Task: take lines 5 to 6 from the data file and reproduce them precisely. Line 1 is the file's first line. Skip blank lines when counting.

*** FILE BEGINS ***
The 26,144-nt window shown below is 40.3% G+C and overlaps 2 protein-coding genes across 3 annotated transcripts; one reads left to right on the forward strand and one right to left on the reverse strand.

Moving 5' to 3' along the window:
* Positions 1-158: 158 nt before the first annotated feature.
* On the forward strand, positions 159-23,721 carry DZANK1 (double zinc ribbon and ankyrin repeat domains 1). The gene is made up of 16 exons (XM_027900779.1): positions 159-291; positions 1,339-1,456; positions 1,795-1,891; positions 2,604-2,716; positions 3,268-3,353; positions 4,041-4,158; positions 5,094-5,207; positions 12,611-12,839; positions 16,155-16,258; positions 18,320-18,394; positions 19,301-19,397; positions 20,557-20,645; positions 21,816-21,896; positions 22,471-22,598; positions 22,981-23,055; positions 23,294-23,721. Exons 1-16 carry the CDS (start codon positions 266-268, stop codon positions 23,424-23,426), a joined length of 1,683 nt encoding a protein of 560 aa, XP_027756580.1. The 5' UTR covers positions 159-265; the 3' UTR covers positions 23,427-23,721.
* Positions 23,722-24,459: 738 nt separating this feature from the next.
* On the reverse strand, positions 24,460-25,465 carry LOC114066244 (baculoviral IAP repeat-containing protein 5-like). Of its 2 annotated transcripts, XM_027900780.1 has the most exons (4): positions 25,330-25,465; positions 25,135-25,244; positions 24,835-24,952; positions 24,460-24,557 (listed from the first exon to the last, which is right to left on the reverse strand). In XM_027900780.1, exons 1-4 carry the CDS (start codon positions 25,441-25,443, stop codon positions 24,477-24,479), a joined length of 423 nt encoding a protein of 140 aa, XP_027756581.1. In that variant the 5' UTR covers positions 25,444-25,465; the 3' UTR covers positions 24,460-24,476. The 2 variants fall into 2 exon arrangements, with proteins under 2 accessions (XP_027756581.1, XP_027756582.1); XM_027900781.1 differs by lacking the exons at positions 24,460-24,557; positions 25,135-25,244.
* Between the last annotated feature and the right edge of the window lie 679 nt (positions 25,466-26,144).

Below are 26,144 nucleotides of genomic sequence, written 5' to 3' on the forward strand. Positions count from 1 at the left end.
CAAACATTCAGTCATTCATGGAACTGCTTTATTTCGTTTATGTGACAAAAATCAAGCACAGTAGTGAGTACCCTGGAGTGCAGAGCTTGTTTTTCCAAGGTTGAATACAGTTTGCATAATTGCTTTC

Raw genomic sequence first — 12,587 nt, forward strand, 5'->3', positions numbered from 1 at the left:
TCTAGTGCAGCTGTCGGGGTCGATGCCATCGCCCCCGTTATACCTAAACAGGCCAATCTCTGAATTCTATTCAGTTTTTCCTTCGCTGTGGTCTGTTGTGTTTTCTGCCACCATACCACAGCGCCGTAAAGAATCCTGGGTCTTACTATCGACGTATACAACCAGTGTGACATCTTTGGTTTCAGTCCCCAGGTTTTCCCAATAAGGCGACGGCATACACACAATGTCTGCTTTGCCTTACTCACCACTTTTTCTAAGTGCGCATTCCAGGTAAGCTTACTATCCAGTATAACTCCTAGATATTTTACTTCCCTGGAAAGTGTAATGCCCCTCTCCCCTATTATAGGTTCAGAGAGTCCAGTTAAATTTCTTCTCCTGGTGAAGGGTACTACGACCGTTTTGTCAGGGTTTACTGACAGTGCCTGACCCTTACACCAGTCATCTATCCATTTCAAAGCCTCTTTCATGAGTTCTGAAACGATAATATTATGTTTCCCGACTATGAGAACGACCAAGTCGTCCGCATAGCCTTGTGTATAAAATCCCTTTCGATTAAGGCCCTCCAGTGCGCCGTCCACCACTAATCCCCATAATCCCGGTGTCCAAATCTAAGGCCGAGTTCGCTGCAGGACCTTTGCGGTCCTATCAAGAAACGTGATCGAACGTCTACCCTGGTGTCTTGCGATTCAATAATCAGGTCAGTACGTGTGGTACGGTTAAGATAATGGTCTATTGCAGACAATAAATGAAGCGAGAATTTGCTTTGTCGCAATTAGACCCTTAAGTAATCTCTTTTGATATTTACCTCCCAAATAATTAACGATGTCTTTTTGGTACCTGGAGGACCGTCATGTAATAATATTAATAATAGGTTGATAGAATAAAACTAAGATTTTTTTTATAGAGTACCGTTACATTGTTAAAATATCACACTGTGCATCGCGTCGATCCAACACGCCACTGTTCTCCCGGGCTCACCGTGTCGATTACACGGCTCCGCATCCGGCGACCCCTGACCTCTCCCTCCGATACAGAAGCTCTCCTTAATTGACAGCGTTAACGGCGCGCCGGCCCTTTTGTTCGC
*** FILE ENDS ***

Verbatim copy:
* Positions 23,722-24,459: 738 nt separating this feature from the next.
* On the reverse strand, positions 24,460-25,465 carry LOC114066244 (baculoviral IAP repeat-containing protein 5-like). Of its 2 annotated transcripts, XM_027900780.1 has the most exons (4): positions 25,330-25,465; positions 25,135-25,244; positions 24,835-24,952; positions 24,460-24,557 (listed from the first exon to the last, which is right to left on the reverse strand). In XM_027900780.1, exons 1-4 carry the CDS (start codon positions 25,441-25,443, stop codon positions 24,477-24,479), a joined length of 423 nt encoding a protein of 140 aa, XP_027756581.1. In that variant the 5' UTR covers positions 25,444-25,465; the 3' UTR covers positions 24,460-24,476. The 2 variants fall into 2 exon arrangements, with proteins under 2 accessions (XP_027756581.1, XP_027756582.1); XM_027900781.1 differs by lacking the exons at positions 24,460-24,557; positions 25,135-25,244.